Anthony: It’s too powerful.

Natessa: Yeah. So, show up and try again.

Lauren: As artists we all have to get very comfortable with receiving rejections from applications, and it can take some practice to build a thicker skin and not take it personally. I wonder if that experience of being on the other end of the process, during an open call, or curating shows changes your perspective on on applying for opportunities.

Natessa: I definitely read the instructions a lot more carefully when I apply to things. It’s such a headache because every application is different. But I’ve realized that it does make a difference to make sure you have followed the instructions and have well documented photographs of your work and that you’re organized and that you’ve read the description of what you’re applying to and what to expect.
Anthony Bowers: I think it just takes some of the sting out of the rejection, you realize it’s all very subjective. It’s not necessarily a reflection on your work even, but definitely not you as an artist.

Natessa: Yeah, definitely. There’s multiple people involved, different perspectives and tastes that are all contributing to the process.

Advice for Starting or Joining an artist collective

A gallery with rough wood beams showing in the ceiling and rough wood pillar in the middle of a cement floor has shiny tomato-red walls, with posters of wrestling on the walls and a flat screen tv showing a video of a wrestling match. On the floor are two large stuffed figures — all red — that are caught as if frozen in a wrestling moment in a match.
Installation view of “Jabroni Smackdown, A Toxic Love Story (1979-2-23)” collaboration between artists BK and Johannah Herr, April 2023 at our current location at 1720 N. 5th St. Image courtesy of FJORD

Lauren: I wonder what kind of advice you give anyone who is interested in starting or joining an artist run space?

Anthony: Show up. Just go to the openings. Try to make yourself present to learn, and ask questions-even if you’re starting your own space. Everybody who’s doing this is doing it because they want to build community, and they’re willing to share.

A group portrait photograph of 6 people standing and smiling is a gallery space. They are members of the artist collective, Fjord. In the background is another person, watching. The photo conveys joy and happiness the group, which is diverse in gender and race.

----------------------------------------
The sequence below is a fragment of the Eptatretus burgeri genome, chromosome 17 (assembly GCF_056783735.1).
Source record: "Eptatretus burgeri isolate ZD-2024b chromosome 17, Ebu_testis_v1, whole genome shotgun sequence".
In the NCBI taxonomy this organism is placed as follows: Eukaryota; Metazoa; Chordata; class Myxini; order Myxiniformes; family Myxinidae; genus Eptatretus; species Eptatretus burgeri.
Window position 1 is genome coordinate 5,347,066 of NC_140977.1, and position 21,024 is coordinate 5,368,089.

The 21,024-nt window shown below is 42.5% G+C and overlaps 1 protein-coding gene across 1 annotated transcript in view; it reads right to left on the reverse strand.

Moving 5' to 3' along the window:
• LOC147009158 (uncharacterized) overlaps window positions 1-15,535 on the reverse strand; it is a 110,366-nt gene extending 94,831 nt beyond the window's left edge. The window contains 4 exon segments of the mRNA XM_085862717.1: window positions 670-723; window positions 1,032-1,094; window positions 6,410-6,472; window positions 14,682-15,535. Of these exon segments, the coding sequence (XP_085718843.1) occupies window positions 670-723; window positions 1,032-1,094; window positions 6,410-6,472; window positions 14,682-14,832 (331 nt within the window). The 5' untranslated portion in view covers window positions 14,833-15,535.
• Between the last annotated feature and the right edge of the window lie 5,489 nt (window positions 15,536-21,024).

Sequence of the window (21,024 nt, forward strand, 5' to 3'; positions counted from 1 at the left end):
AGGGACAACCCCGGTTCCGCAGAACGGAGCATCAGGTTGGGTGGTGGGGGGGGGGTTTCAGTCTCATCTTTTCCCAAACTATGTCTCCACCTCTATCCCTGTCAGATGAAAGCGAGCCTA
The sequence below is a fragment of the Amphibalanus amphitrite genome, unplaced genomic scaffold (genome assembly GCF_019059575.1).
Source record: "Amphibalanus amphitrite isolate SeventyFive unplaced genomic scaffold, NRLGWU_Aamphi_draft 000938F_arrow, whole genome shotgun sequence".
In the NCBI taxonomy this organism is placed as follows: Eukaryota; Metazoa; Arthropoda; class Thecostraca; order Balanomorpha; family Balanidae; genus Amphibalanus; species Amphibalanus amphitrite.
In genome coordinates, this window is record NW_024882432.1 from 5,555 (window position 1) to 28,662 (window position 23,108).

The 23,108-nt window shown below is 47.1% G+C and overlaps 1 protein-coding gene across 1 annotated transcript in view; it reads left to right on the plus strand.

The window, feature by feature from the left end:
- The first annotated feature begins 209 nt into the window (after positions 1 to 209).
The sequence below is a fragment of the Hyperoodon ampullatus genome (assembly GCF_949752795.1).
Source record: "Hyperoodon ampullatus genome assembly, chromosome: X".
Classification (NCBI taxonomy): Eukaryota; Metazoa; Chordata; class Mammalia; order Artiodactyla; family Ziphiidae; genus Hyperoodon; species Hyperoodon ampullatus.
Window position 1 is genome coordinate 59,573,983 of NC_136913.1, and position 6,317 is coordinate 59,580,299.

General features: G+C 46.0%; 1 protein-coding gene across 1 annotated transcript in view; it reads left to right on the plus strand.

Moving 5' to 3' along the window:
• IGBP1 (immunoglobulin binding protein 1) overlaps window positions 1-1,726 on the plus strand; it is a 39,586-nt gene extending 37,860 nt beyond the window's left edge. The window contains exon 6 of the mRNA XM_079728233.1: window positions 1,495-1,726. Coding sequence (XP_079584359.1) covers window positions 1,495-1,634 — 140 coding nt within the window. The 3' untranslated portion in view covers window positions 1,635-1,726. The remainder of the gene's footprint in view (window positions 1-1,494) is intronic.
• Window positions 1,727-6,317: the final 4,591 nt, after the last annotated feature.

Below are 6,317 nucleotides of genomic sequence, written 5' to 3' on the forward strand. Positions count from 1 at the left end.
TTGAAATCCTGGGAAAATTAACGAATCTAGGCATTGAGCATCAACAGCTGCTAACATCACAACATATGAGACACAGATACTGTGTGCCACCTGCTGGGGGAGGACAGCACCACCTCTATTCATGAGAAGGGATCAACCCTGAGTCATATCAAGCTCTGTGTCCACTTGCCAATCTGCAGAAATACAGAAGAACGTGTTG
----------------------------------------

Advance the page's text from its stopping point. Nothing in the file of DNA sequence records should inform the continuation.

FJORD members photographed at the opening of “Trust Falls” the first exhibition in our current location, August 2022. Pictured: Anthony Bowers, Joy O. Ude, Chrissy Scolaro, Katie Wynne, Natessa Amin, and Theo Mullen. Image courtesy of FJORD

Natessa: Yeah. Yeah, and I think being aware of the expectations. When we are feeling it out to see if someone’s interested in being a member of FJORD, we’re always like, you should recognize that you’re entering into a marriage or a family of sorts, almost, right? It’s not like a nine-to-five job. There’s a Slack ping that goes on at any time of the day. At any given time, you might need to fill in for someone at the last minute or show up to the gallery and open up for someone who wants to see a show, it’s a big commitment. It’s also very rich and rewarding and if it’s something that you’re interested in, I think it’s worth trying and being open to. If you have an idea for getting something started, do it, and like Anthony said, ask for help, ask questions.

Anthony: I think there’s also an impulse as a young artist to put together shows that emulate the sorts of institutions you’ve looked up to in school, like, you know, the ICA or large professional organizations. Just know that you’re different, and you should do weird things your own way, because you’re the space for that. It’s almost like an extension of your practice. An artist curator is different than a regular curator and that’s okay.

Lauren: Well, what about hitting your 10 years? What is your vision for your next steps forward and what projects or possibilities are you guys excited about?
Anthony Bowers: We’re excited for Katie’s show coming up. Katie Wynn is curating a show that opens in October.

Natessa: We also have four recent members, Amy Shindo, Todd Stong, Charlotte Greene and Brice Peterson. We’re just super excited to have four new voices and perspectives and ideas coming to the group. It’s really rejuvenating and it feels like we’re entering a little bit of a new phase of FJORD. We’re excited to see how things evolve forward.

Lauren: Thank you so much for talking shop with me about FJORD, and for being an important piece in the Philly arts community. Congratulations again on your 10 year anniversary. It’s a huge accomplishment.

[Ed. Note: For more FJORD history, listen to an Artblog Radio podcast from 2013 with FJORD co-founders Lindsay Chandler and A.J. Rombach;  For coverage of Matt Freedman’s show at FJORD at Crane Arts, see Chip Schwartz’s 2017 review.]